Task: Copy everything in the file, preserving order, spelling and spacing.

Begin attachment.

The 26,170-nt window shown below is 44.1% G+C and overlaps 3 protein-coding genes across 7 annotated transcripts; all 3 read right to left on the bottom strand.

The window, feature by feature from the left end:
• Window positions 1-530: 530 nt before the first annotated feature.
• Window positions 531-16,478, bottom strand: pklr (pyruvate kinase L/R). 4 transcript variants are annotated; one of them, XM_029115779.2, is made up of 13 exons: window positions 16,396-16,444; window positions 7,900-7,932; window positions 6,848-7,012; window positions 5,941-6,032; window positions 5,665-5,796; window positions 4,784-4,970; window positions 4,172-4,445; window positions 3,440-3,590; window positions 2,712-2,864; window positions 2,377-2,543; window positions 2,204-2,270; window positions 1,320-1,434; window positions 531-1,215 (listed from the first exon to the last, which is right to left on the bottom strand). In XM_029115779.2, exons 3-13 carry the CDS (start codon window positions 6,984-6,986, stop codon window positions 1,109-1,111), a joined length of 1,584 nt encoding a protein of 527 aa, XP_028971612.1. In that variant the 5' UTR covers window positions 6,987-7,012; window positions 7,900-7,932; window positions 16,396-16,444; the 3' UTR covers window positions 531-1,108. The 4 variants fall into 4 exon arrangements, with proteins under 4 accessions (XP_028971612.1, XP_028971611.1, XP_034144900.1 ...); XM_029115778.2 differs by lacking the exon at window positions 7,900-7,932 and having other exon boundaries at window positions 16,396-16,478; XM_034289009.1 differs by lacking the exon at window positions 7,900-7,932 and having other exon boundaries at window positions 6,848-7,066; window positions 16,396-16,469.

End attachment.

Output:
The 26,170-nt window shown below is 44.1% G+C and overlaps 3 protein-coding genes across 7 annotated transcripts; all 3 read right to left on the bottom strand.

The window, feature by feature from the left end:
• Window positions 1-530: 530 nt before the first annotated feature.
• Window positions 531-16,478, bottom strand: pklr (pyruvate kinase L/R). 4 transcript variants are annotated; one of them, XM_029115779.2, is made up of 13 exons: window positions 16,396-16,444; window positions 7,900-7,932; window positions 6,848-7,012; window positions 5,941-6,032; window positions 5,665-5,796; window positions 4,784-4,970; window positions 4,172-4,445; window positions 3,440-3,590; window positions 2,712-2,864; window positions 2,377-2,543; window positions 2,204-2,270; window positions 1,320-1,434; window positions 531-1,215 (listed from the first exon to the last, which is right to left on the bottom strand). In XM_029115779.2, exons 3-13 carry the CDS (start codon window positions 6,984-6,986, stop codon window positions 1,109-1,111), a joined length of 1,584 nt encoding a protein of 527 aa, XP_028971612.1. In that variant the 5' UTR covers window positions 6,987-7,012; window positions 7,900-7,932; window positions 16,396-16,444; the 3' UTR covers window positions 531-1,108. The 4 variants fall into 4 exon arrangements, with proteins under 4 accessions (XP_028971612.1, XP_028971611.1, XP_034144900.1 ...); XM_029115778.2 differs by lacking the exon at window positions 7,900-7,932 and having other exon boundaries at window positions 16,396-16,478; XM_034289009.1 differs by lacking the exon at window positions 7,900-7,932 and having other exon boundaries at window positions 6,848-7,066; window positions 16,396-16,469.